Written answers

Wednesday, 11 November 2020

Department of Communications, Climate Action and Environment

Wind Energy Generation

Photo of Holly CairnsHolly Cairns (Cork South West, Social Democrats)
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44. To ask the Minister for Communications, Climate Action and Environment the steps he is taking to ensure that fishing communities are consulted on the development of any offshore wind energy projects and the way the principles of a just transition will be applied; and if he will make a statement on the matter. [35748/20]

Photo of Eamon RyanEamon Ryan (Dublin Bay South, Green Party)
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Ireland has some of the best offshore renewable energy resources in the world and realising this potential will be vital to the achievement of our 2030 and 2050 climate and energy ambitions. To realise the enormous potential of the offshore energy sector while ensuring a just transition will require fully coordinated support across civic society and government, from public acceptance, research and development, through supply chain development, to commercial deployment. The environmental and other impacts of offshore renewables must be managed in line with international obligations and best practice to support maximum social acceptance. Offshore wind energy projects are subject to several legislative and consenting considerations, which must be satisfied for a site to progress through planning and development, construction and commissioning.

My Department is working closely with the Department of Housing, Local Government and Heritage  on the development of the Marine Planning and Development Management Bill which will provide a modern, up-to-date regulatory and marine planning framework for offshore renewable energy developments. The Department of Housing, Local Government and Heritage is also in the process of finalising Ireland’s first marine spatial plan, the National Marine Planning Framework. The Department has been guided by a Marine Spatial Planning Advisory Group throughout this process, chaired by the Minister for State, and made up of a large number of stakeholders representing social, economic and environment groups, including fisheries representatives, as well as relevant public sector organisations. The new regime under the Marine Planning and Development Management Bill and the National Marine Planning Framework will ensure that there is public consultation throughout the various stages of offshore wind development particularly the development consent stage.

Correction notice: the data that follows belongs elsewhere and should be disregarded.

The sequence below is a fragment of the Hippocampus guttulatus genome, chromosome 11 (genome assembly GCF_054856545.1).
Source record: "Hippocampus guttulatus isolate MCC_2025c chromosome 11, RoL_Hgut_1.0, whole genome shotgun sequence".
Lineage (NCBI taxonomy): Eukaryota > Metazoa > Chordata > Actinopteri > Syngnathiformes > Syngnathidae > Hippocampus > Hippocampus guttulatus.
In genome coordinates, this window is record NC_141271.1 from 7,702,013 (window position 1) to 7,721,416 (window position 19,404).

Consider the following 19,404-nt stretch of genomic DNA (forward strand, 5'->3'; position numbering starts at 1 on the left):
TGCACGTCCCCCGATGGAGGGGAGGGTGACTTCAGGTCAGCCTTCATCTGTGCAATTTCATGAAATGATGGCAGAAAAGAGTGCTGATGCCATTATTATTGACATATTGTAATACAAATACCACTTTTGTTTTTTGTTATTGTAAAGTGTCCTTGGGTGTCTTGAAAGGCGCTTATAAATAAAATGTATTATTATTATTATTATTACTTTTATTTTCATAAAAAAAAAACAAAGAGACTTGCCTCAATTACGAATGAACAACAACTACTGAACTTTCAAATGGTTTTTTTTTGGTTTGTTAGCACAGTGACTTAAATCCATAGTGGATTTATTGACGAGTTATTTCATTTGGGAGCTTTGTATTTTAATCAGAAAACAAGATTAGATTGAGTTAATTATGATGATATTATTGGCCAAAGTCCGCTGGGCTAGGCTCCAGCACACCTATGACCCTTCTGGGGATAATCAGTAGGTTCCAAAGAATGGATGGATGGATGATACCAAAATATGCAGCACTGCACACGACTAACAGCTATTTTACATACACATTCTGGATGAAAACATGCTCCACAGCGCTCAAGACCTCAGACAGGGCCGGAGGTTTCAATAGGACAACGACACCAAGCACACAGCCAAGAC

As is the case with onshore energy developments supported by the Renewable Electricity Support Scheme (RESS), all offshore wind energy developments will be required to establish Community Benefit Funds prior to project operation. In order to ensure good governance and effective marine and coastal community involvement in the sustainable use of these funds, a Good Practice Principles Handbook will be published by the Minister or a nominated body.

Together with officials from the Department of Housing, Local Government and Heritage, officials from my Department are actively examining further opportunities for engagement with the fisheries sector, having identified and recognised a need for effective engagement between the seafood and offshore renewable energy (ORE) industries. We are currently evaluating a proposal for the establishment of a seafood industry and offshore renewable energy working group, one of the primary goals of which will be to develop a communications protocol between these two industries. The intention with this is to increase levels of understanding and facilitate constructive engagement between both of these important sectors, in addition to considering relevant issues such as co-existence opportunities, displacement considerations and safety at sea. 


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